Singapore’s Info-communications Media Development Authority (IMDA) issued a draft version of an Internet of Things (IoT) Cyber Security Guide. The guide aims to promote the implementation of best cybersecurity practices for IoT devices among IoT developers and users. This preliminary version of the guide includes key principles of IoT security and recommendations for improving security. In addition, the IMDA has begun a process of public consultation in the matter, asking the public and the industry for their views and comments to be added to the next version of the guide.
Cybersecurity is among the main concerns of governments, Internet users, technical and business communities. Cyberthreats and cyberattacks are on the increase, and so is the extent of the financial loss.
Yet, when the Internet was first invented, security was not a concern for the inventors. In fact, the Internet was originally designed for use by a closed circle of (mainly) academics. Communication among its users was open.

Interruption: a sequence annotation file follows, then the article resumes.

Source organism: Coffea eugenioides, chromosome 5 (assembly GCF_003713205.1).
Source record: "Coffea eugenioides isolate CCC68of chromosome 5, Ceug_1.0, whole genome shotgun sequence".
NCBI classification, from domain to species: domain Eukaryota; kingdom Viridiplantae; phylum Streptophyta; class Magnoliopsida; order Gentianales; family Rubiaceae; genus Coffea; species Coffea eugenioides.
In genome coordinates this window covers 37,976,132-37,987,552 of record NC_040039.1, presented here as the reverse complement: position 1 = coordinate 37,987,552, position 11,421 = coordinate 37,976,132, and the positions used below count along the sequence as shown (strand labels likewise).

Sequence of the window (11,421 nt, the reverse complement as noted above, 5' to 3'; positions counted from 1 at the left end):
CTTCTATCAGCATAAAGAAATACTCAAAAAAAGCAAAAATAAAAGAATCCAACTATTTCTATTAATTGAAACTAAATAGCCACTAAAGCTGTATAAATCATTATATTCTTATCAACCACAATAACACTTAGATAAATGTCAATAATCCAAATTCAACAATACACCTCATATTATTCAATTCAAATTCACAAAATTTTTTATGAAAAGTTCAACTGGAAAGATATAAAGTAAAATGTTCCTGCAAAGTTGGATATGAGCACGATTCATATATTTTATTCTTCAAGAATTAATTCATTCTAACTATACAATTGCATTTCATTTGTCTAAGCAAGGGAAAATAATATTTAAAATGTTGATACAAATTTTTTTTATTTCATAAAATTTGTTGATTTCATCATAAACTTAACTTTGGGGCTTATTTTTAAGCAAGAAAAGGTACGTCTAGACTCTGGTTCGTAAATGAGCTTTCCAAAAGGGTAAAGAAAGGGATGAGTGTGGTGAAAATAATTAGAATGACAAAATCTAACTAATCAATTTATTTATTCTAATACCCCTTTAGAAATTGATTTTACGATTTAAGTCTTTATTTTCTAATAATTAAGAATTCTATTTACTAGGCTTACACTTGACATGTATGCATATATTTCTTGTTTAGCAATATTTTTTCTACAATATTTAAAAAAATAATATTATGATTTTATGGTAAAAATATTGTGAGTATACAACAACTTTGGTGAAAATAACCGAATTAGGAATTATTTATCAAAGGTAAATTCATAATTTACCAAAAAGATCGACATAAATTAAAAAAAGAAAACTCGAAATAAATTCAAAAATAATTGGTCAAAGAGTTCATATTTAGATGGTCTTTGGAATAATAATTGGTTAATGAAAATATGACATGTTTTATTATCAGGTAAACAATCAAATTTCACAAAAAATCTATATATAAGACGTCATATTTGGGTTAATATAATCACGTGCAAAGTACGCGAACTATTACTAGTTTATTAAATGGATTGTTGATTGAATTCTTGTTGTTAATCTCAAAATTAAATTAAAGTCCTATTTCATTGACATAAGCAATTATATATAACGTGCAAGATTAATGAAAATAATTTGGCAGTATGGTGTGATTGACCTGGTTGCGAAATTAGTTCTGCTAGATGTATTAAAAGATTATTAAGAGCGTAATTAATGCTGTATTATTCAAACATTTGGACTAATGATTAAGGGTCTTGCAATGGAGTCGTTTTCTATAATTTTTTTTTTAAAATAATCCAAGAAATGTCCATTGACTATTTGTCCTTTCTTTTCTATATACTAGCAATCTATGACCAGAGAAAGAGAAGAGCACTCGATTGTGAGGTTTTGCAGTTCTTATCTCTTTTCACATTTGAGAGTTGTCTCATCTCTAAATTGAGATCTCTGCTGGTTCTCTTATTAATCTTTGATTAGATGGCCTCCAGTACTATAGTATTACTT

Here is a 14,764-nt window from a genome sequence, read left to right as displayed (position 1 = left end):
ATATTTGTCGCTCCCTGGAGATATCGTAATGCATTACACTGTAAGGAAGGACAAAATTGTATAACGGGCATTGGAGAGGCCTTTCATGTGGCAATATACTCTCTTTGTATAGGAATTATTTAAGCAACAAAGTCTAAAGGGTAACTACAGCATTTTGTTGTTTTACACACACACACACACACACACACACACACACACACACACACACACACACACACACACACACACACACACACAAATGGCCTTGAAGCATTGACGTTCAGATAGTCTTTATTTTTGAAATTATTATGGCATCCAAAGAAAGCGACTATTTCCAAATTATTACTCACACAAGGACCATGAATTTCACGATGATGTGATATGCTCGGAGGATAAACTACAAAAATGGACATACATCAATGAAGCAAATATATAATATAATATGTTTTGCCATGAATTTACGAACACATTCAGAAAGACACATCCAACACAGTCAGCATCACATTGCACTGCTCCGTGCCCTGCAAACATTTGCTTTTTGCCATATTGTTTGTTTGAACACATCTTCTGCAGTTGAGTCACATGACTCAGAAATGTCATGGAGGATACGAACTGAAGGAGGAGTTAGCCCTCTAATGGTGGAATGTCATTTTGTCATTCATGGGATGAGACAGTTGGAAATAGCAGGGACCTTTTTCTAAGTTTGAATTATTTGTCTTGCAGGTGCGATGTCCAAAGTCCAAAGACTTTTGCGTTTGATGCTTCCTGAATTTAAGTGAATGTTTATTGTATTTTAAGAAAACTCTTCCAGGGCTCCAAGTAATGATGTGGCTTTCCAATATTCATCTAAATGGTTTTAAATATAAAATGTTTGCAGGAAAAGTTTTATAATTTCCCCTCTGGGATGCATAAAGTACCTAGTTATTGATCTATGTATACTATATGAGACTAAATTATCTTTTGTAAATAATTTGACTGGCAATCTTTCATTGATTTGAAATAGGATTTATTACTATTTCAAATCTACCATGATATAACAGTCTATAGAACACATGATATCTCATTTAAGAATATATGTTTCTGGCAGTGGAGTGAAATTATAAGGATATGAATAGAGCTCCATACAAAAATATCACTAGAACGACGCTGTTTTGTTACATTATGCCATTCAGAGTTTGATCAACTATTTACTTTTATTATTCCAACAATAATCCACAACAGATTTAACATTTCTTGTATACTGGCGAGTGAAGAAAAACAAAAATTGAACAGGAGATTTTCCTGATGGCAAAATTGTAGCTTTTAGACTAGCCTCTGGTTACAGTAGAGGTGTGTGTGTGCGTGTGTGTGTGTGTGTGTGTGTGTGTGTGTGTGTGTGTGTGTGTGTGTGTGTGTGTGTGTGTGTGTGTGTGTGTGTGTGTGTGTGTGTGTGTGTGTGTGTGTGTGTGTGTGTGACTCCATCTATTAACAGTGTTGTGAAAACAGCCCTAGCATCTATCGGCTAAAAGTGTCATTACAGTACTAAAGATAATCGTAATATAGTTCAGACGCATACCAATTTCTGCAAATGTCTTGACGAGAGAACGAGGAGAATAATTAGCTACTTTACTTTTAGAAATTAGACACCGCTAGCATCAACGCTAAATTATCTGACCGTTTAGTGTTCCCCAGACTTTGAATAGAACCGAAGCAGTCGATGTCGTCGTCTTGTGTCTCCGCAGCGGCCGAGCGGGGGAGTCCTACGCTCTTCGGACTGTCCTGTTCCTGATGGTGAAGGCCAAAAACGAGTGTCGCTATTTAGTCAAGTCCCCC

Cybersecurity came into sharper focus with the Internet expansion beyond the circle of the Internet pioneers. The Internet reiterated the old truism that technology can be both enabling and threatening. What can be used to the advantage of society can also be used to its disadvantage.
The Internet of Things (IoT) includes a wide range of Internet-connected devices, from highly digitalised cars, home appliances (e.g. fridges), and smart watches, to digitalised clothes that can monitor health. IoT devices are often connected in wide-systems, typically described as 'smart houses' or 'smart cities'.